The Strange Tale of St Edmund – Mayhem, Murder and Martyrdom In East Anglia
In 869 the Viking’s Great Heathen Army descended on East Anglia and demolished everything in their path. Apparently King Edmund refused to renounce Christ. On the orders of Ivar the Boneless and his evil brother Abba, the King was whipped, shot with arrows, stabbed with spears and finally beheaded.
I say apparently because almost nothing is known about Edmund’s real life, the Viking Army having destroyed any contemporary evidence of his reign. Legend has it that after his decapitation, the head was taken into the forest by a wolf that kept strangers at bay until the Monks could retrieve the head and bury it with his body.
It is said that wolves have not been seen in East Anglia since that day.
Upon exhumation it was discovered that all the arrow wounds on his corpse had healed and his head was reattached and his skin was still soft and fresh as a daisy. A Saint for sure.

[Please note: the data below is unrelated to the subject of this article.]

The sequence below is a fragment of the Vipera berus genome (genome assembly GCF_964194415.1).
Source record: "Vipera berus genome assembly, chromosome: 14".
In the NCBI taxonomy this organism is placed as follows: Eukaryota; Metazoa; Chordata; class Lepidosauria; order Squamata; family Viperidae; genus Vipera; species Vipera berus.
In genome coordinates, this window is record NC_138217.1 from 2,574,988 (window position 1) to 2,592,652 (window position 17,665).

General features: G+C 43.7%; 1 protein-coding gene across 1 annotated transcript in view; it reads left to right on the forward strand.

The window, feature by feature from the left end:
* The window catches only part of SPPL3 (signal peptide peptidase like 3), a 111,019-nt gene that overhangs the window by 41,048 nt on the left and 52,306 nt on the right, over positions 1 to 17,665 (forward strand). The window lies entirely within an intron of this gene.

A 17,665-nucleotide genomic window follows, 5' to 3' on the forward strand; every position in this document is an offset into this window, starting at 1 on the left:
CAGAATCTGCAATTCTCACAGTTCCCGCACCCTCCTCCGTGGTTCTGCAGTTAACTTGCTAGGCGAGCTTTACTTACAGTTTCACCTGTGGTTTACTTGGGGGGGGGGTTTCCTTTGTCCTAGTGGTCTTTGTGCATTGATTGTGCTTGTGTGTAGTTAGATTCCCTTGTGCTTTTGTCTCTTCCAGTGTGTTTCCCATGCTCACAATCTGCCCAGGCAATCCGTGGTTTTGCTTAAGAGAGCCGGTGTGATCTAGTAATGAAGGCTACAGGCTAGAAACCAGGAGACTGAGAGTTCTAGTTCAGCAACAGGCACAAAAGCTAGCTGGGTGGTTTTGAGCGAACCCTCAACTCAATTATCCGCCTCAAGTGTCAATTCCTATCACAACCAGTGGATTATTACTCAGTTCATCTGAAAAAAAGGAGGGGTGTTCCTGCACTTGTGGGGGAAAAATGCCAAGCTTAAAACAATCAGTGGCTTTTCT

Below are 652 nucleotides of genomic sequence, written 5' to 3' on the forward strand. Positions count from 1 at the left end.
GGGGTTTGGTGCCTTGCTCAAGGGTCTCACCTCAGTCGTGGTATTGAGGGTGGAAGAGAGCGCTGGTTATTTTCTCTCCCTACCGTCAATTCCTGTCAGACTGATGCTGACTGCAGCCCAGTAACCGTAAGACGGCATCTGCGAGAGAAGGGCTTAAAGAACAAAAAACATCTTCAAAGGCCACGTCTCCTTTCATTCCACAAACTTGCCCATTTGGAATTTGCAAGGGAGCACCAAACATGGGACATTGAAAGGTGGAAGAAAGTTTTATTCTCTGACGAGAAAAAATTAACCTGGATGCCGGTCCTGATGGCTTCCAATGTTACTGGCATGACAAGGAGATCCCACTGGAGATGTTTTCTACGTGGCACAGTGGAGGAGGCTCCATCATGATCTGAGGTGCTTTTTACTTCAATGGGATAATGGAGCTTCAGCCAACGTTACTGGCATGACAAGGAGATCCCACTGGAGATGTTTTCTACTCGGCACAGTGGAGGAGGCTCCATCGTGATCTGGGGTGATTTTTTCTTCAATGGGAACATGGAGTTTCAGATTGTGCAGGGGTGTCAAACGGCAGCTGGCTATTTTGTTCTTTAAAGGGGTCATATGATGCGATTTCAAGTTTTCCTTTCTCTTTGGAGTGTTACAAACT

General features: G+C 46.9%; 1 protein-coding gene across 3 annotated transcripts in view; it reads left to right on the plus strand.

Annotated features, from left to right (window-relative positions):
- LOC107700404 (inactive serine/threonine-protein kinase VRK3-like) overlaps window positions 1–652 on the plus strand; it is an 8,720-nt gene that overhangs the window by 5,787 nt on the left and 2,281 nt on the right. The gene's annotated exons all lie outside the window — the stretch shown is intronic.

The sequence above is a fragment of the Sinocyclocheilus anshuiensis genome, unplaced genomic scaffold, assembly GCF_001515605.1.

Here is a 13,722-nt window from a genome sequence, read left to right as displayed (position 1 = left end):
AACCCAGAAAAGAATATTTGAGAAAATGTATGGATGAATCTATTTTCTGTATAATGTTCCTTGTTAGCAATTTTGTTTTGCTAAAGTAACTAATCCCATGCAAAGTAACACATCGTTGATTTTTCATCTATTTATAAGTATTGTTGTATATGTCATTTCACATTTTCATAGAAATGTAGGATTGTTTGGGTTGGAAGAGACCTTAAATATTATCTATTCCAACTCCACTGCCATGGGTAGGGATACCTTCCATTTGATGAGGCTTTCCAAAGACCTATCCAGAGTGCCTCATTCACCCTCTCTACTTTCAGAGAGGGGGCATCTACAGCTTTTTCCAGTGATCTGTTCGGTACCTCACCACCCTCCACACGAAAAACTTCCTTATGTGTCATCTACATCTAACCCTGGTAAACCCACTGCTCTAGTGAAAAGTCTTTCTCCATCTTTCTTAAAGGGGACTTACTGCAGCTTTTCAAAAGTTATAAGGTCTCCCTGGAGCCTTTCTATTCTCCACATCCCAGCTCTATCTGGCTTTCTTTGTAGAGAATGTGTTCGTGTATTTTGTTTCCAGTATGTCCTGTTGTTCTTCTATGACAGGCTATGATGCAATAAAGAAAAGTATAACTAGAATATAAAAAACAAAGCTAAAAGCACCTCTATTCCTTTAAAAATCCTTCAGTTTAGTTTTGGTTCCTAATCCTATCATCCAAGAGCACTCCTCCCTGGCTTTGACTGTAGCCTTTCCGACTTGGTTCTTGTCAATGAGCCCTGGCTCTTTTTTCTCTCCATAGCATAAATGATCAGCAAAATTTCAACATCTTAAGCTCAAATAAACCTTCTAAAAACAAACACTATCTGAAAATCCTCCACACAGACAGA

In later years writers realized the inherent PR value of having no factual record of Edmund’s reign and quickly began producing accounts of a life filled with miracles. But creating a Saint out of whole cloth is no easy task and just like a great rock band it requires outrageous tales and a lot of touring. The Benedictine Monks lugged the bejeweled box containing his remains all over Southern England, regaling tales of heroic deeds and miracles to anyone with a few coins. It is said that between 900 and 1000 AD, Edmund’s remains did far more traveling then he ever did during his lifetime. They understood very well that saints mean pilgrims and pilgrims mean money.
During the 11th century the shrine at Bury St Edmunds became one of the most famous and wealthy pilgrimage locations in England. For centuries the shrine was visited by various kings, many of whom gave generously to the abbey. The town arose as the wealth and fame of the abbey grew.
But as we all know, fate can be cruel and in 1539, during the English Reformation and the subsequent Dissolution of the Monasteries, all the abbey’s property was seized by the Crown. On November 4,1539 the abbot and his monks were expelled and the abbey was dissolved, but before Cromwell’s troop could arrive the Monks dug up Edmund’s casket and reburied it in or near the abby grounds. For centuries historians have searched for the location of the venerated saint’s holy remains, but all their efforts have been in vain and the secret is still secure.